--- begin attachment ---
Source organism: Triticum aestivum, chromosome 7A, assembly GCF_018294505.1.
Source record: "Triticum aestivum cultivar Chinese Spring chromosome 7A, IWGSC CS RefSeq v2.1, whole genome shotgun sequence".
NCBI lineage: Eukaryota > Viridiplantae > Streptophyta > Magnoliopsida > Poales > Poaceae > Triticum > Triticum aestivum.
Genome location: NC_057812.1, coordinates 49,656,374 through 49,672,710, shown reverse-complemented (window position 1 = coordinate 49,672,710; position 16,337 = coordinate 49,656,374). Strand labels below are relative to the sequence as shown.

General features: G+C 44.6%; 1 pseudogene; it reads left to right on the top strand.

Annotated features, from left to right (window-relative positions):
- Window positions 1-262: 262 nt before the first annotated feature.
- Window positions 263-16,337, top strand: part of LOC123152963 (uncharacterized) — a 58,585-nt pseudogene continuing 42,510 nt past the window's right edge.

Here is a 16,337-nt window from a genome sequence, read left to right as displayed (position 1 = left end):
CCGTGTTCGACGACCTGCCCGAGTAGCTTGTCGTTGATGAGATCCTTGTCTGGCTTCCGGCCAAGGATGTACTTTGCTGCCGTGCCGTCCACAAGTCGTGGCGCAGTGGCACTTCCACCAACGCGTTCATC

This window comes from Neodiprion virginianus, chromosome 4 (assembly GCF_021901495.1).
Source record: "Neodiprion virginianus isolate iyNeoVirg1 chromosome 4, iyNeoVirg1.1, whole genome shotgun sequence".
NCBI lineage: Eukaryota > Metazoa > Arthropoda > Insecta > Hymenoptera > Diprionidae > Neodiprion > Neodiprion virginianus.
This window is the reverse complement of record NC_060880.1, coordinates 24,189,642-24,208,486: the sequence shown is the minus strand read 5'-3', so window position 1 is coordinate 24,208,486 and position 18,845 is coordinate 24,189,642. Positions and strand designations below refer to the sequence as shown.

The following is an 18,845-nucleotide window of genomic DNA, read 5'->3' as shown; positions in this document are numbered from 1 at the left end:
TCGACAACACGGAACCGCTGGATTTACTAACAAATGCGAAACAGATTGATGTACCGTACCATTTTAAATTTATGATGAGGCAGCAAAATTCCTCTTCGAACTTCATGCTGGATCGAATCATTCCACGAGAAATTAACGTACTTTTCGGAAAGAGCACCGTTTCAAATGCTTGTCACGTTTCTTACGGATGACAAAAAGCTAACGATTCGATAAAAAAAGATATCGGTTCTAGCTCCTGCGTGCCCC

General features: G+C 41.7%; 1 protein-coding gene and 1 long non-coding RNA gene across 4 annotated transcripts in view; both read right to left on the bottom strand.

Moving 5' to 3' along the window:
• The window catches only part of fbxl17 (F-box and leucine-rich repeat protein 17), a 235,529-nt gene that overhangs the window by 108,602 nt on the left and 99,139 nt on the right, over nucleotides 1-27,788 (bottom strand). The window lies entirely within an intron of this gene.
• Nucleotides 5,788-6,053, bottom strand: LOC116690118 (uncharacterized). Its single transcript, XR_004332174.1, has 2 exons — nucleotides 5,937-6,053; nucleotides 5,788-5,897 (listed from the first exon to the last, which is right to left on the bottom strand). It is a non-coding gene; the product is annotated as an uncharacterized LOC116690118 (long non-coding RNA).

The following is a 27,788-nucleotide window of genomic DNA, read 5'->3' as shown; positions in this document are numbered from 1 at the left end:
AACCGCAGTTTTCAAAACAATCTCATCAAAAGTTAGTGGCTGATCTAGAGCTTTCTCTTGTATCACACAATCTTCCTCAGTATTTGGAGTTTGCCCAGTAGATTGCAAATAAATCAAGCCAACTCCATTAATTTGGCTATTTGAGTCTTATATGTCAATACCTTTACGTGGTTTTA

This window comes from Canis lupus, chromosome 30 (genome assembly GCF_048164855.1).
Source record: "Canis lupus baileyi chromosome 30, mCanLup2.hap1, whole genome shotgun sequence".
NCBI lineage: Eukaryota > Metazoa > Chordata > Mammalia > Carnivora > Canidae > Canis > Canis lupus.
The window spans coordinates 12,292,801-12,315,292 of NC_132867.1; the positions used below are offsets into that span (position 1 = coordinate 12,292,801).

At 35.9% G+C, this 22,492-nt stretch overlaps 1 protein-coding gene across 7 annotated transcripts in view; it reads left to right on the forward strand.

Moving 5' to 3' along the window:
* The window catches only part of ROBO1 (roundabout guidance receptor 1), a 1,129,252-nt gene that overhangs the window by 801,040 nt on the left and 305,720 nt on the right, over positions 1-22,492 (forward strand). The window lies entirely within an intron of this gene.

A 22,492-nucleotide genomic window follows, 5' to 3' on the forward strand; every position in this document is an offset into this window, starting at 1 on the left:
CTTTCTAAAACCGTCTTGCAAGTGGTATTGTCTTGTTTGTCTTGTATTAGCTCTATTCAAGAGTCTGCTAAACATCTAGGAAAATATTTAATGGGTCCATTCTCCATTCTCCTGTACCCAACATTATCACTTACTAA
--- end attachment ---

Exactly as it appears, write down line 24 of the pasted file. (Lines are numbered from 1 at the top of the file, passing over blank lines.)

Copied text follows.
Source record: "Canis lupus baileyi chromosome 30, mCanLup2.hap1, whole genome shotgun sequence".